So after placing a clearly vulnerable system in the middle of an event full of hackers, what did we see? The one key thing we observed was that the deterrent that was put in place was largely effective in preventing large scale or widespread attempts to abuse the system. This is evidenced by the level of casual unauthorised investigation that was attempted. Of the 80 unique users, only roughly 10% of them had a transaction fail for a security violation. That number would be quite high for a transaction system in use by the general population but for a group of hackers we feel that it is quite a low percentage. What was more evident was that the vast majority of these attackers did not attempt any further unauthorised activity, probably as a result of the warning messages returned and the other punishments in place as deterrents.
So, despite the potential big upside for any successful attack, the legal framework and resulting impact on the teams’ chances of winning the event clearly had an impact on security. However, as you might expect it did not stop the teams from attempting to attack the system. It was discovered that the most common reason for a transaction failing was the presence of an unauthorised identifier value being present on the card. This was observed in log messages where an attacker rewrote the bank account number on their card to another person’s but did not set the correct transaction identifier for that account. By observing the transaction logs it quickly became clear that the users who failed in this way had not correctly analysed the system and had not systematically sought to understand and document how the system worked. This is indicative of the opportunistic attacker, one who knows enough to experiment but who isn’t determined enough to break the problem down in order to find the weaknesses. These are therefore the easiest to defend against and to detect as well as being the most prevalent.
What was also observed was that whilst there were roughly ten opportunistic attackers at work there was only one persistent and determined attacker in the whole of the user base. Therefore, of the five teams who were investigating the system only one discovered enough of the information about its security to perform a successful attack.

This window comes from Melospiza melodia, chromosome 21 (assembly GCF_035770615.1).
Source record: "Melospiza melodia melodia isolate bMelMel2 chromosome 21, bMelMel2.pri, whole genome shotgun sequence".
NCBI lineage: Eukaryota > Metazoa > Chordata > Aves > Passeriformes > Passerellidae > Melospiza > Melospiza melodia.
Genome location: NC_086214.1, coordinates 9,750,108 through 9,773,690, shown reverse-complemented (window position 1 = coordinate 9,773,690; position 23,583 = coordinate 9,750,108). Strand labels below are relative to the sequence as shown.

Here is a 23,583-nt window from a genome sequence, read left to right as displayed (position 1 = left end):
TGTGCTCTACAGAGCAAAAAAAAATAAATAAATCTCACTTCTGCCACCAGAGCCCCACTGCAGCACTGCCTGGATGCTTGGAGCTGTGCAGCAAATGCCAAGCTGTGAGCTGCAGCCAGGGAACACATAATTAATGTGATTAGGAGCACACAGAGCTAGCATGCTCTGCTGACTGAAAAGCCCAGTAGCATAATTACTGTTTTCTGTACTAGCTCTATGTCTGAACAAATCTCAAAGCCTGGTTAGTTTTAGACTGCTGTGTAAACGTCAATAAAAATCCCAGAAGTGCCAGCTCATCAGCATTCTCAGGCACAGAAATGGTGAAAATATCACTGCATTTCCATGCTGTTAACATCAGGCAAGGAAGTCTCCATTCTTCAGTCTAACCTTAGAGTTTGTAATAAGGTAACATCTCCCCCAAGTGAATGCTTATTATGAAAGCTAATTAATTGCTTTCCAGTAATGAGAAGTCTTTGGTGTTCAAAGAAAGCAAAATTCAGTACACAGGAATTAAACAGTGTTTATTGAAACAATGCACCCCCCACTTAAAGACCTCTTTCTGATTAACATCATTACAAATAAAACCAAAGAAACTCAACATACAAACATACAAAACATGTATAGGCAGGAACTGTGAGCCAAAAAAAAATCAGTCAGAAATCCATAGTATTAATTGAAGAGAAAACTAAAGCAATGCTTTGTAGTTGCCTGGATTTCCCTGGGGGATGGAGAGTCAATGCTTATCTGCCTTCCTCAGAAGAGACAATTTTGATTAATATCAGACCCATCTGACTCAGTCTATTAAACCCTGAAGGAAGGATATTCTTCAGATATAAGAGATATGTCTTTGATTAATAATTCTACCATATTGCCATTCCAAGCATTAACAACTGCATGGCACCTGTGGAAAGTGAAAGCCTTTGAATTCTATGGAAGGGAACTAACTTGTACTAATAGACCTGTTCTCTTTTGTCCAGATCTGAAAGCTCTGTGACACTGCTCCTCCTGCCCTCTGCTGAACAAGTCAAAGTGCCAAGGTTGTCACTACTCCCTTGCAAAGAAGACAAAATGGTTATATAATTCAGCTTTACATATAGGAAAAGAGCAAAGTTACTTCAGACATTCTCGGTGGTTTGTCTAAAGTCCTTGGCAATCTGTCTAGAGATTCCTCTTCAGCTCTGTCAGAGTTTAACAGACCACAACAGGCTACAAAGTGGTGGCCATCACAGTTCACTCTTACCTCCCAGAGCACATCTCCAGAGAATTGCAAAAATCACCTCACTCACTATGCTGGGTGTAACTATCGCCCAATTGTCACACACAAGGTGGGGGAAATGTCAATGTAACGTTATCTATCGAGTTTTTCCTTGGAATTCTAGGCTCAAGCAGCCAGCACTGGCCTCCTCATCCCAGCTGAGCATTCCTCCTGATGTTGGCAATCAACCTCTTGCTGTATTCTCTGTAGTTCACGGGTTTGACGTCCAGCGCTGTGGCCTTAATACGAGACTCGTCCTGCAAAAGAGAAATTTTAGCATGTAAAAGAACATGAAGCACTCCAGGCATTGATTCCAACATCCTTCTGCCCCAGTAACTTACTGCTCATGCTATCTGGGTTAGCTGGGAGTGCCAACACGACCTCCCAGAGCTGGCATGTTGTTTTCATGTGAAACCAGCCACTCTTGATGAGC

Analysis showed us that this persistent attacker systematically sought to understand and query how the system worked. They completed numerous low value transactions and observed the results. They tested assumptions about the security controls and also attempted low value unauthorised use of this system. As a result of this they actually tripped the fraud detection threshold after making a number of failed transactions, something that ended up with them being arrested. However, given the low value nature of the crime and after being given a slap on the wrist they were released and returned to their team where they continued to attack the system.
After clearly pondering the reasons for the fraud detection being tripped, they refined their attack and eventually identified all of the vulnerabilities needed to steal lots of money.
Therefore, from roughly 80 active users of the system, only one of them fully implemented the attack described above. After stealing $1 million from an in-game character, plus a few hundred dollars from other teams, their team ended up with 99.9% of the money in circulation and therefore won the same percentage of the points that were available.
Payment systems will always be an attractive target for attackers and in our not-very-scientific experiment conducted at HackFu 2014 we showed that vulnerabilities in a system will be spotted and exploited by the bad guys when the reward for doing so is great enough. However, even within the context of a game we also showed a number of things that relate directly to real-world payment systems:
In our opening article we discuss how we see the problem space and what some of the challenges are so given all of that, what are we looking to achieve with this website.
As we said previously we don’t claim to know all the solutions but we are certainly trying things that will enable us to find them. Along the way we’ll learn lots of lessons, we’ll no doubt have a few false starts but we’ll also get some stuff right. It’s that journey that we’re going to share on this site, including all the initiatives and events that we’re planning to run to support it all.
We don’t know yet exactly what will be on this site but the one thing we’re certain of is that it will be thought provoking, philosophical, challenging and most importantly it will be fun and engaging. We’ll get techie at times, something we make no apology for, as well as extracting the concepts and key points that we encounter along the way.
We also want your help on our journey. We want you to tell us your thoughts and experiences of what we’re doing and hopefully some stories about how you’ve taken our ideas and turned them into your own projects, events and general awesomeness. We want to know the good, the bad and the ugly and to get involved please get in contact via Twitter and then keep coming back to this hub for more insight and information.
So hold on tight, this will be a wild ride for all of us.